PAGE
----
The UAE’s corporate sector has geared up its efforts to comply nine per cent corporate tax that will be effective in June 2023, however majority of the businesses are not yet ready to keep their accounting and auditing process up to date, experts say.
The proposed nine per cent new levy will be applied to companies generating more than Dh375,000 net profit per year from June 2023, which requires thorough accounting and auditing process. More businesses and investors are getting commercial and trade licences to set up their base in the UAE as the government launched visa and business reforms to diversify its revenue sources.
More trade licenses issued
The UAE’s National Economic Register’s latest data indicates that the total number of registered active business licences in July 2022 rose 1.9 per cent to 665,246 compared to 652,885 licences issued in December 2019.
Pratik Rawal, managing partner at Ascent Partners, said the new visa reforms, ability to obtain 100 per cent ownership with LLC setups and budget free zones have enabled startups and established businesses to build presence in UAE.
“The coming years, businesses in the UAE will have a lot to look up to and evolve as each segment will need to thrive to meet the consumers needs,” Rawal told Khaleej Times on Sunday.
The data showed that over 81 per cent of licenced businesses are located in Dubai, Abu Dhabi and Sharjah. Dubai accounts for some 46 per cent of the country’s total licenced businesses while Abu Dhabi and Sharjah accounted for 23 per cent and 14 per cent, respectively.
The largest percentage of issued licenses were for limited liability companies, accounting for 40 per cent, followed by individual companies accounting for 33 per cent, according to the UAE’s National Economic Register data.
Corporate tax debut in 2023
In January, the UAE government announced that it will introduce nine per cent corporate tax on businesses with net profits of more than Dh375,000 starting from June, 2023, about five-and-a-half years after the introduction of the five per cent value-added tax (VAT) in January 2018. This requires companies to make provision for proper accounting system and issue annual financial audit reports, based on which the Corporate Tax will be calculated and filed with the UAE Federal Tax Authority (FTA).
About 80-85 per cent of the 665,246 registered active businesses fall under the micro, small and medium enterprises (MSME) and remain below the mandatory VAT threshold of Dh375,000 annual net profit range. Therefore, most of them do not maintain formal accounting practice, let alone publish audited financial reports every year, due to a prolonged non-tax regime in which they used to operate till now.
“All registered businesses, especially those coming under the purview of the corporate tax, will have to start formal accounting and auditing process from now on to establish their financial credentials for tax calculation and subsequently file tax returns,” Sheetal Soni, partner of MI Capital Services, said.
“The transition to a tax regime from a non-tax environment is not an easy one and requires a drastic change in the corporate culture that needs proper documentation, accounting and auditing in addition to transparency and accountability built-in the system,” he said.
Accounts, tax experts in demand
Private businesses will need to strengthen accounting, auditing and tax compliance. They will either have to hire accounts and tax professionals or outsource these to accounting, auditing firms and tax advisors.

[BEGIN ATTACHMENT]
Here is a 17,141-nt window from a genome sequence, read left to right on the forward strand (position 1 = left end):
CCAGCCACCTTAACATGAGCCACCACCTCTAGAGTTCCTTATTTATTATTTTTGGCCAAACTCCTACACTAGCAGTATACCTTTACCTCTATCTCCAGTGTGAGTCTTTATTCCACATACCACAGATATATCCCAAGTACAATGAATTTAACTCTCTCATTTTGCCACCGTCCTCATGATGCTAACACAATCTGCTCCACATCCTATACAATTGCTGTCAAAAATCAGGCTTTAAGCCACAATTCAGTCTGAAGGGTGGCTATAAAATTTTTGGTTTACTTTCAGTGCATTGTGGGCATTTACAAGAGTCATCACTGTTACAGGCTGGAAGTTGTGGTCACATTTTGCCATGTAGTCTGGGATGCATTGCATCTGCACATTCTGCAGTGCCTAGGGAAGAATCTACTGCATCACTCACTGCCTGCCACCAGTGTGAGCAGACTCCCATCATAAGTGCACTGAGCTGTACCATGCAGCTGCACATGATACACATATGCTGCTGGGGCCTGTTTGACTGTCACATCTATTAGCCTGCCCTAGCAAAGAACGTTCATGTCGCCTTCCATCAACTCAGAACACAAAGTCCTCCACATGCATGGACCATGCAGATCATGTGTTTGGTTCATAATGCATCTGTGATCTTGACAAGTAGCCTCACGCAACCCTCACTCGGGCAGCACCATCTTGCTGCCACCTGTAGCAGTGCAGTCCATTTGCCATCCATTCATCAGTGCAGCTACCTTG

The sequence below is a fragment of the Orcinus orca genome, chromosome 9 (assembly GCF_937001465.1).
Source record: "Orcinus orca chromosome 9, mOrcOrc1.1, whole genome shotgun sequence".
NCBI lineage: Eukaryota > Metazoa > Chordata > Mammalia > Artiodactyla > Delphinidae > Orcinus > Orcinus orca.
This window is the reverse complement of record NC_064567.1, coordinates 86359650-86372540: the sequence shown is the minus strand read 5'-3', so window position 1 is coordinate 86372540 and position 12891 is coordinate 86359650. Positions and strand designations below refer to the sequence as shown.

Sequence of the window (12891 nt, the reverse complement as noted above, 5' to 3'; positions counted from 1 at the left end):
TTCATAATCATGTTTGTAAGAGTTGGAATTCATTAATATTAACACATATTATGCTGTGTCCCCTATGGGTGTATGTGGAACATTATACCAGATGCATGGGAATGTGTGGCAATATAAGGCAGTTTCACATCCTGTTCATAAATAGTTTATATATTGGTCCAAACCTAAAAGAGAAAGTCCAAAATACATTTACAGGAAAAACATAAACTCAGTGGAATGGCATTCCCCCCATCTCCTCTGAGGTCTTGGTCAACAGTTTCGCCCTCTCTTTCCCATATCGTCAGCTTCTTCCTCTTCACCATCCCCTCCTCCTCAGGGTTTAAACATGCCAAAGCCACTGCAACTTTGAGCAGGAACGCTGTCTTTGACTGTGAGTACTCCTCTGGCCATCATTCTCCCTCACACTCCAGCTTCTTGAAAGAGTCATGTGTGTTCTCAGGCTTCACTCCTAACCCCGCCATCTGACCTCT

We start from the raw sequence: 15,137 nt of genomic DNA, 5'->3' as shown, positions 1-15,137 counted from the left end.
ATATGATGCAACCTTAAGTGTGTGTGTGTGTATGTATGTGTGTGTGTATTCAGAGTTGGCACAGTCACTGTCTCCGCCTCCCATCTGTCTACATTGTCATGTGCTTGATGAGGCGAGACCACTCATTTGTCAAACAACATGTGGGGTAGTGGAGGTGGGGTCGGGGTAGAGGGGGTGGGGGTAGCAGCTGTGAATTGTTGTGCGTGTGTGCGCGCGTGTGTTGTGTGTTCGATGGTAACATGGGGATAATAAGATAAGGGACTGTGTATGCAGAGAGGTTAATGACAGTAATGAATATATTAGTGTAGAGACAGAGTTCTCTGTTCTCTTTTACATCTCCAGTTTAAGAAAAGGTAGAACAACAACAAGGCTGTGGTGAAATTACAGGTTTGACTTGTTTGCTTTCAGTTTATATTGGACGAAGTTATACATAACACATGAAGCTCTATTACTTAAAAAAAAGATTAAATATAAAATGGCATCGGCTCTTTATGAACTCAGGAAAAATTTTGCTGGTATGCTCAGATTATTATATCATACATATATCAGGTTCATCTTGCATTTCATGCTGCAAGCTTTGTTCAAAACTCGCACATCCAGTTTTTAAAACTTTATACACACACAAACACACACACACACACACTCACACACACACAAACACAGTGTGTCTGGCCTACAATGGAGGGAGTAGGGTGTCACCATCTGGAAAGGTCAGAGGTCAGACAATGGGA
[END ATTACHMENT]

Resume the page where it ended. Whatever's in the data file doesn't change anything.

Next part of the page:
Hatem El Safty, CEO, Business Link, said the corporate sector is getting ready for corporate tax to be implemented in 2023.
“In my opinion, this new rule will help businesses upgrade their book-keeping and accounting practices, whether you are a big firm or fall under the micro SME category. I believe that businesses will benefit from the new regulations and implement better practices in their businesses. Additionally, at Business Link we will ensure to be well-prepared in advance to be in line with the new rules,” El Safty told Khaleej Times on Sunday.
Its time to act
Prateek Tosniwal, director at MI Capital Services, said once the new UAE corporate tax law is issued, companies will scramble to start auditing process. However, the tax community might not be able to manage the rise in demand for corporate tax filing in short notice.
“So, private businesses should start the consultation process and strengthen the internal accounting and book-keeping process that are crucial for external audit and taxation,” he said.
Karishma Suwarnakar, head of Tax and Compliance at MI Capital Services, said MI Capital Services understands the challenges and the burden of additional tax and compliance for startups, SMEs and MSMEs.
“We strive to provide cost-efficient one stop solution specially designed for startups, SMEs and MSMEs in the region including complete accounting, tax return filing, and other compliance requirements under one package,” she said.
> The UAE has more than 665,246 active businesses registered with various licensing authorities including 45 free economic zones
> The total number of registered active business licences in July 2022 amounted to 665,246, a 1.9 per cent increase compared to 652,885 licences issued in December 2019, according to the UAE’s National Economic Register
> About 80-85 per cent of the 665,246 registered active businesses fall under the micro, small and medium enterprises and remain below the mandatory VAT threshold of Dh375,000 annual net profit range
> Most UAE businesses are not yet ready for the nine per cent corporate tax that will be levied on companies generating more than Dh375,000 net profit per year from June 2023
> Over 81 per cent of licensed businesses are located in Dubai, Abu Dhabi and Sharjah
> Dubai accounts for some 46 per cent of the country’s total licenced businesses while Abu Dhabiand Sharjah accounted for 23 per cent 14 per cent, respectively.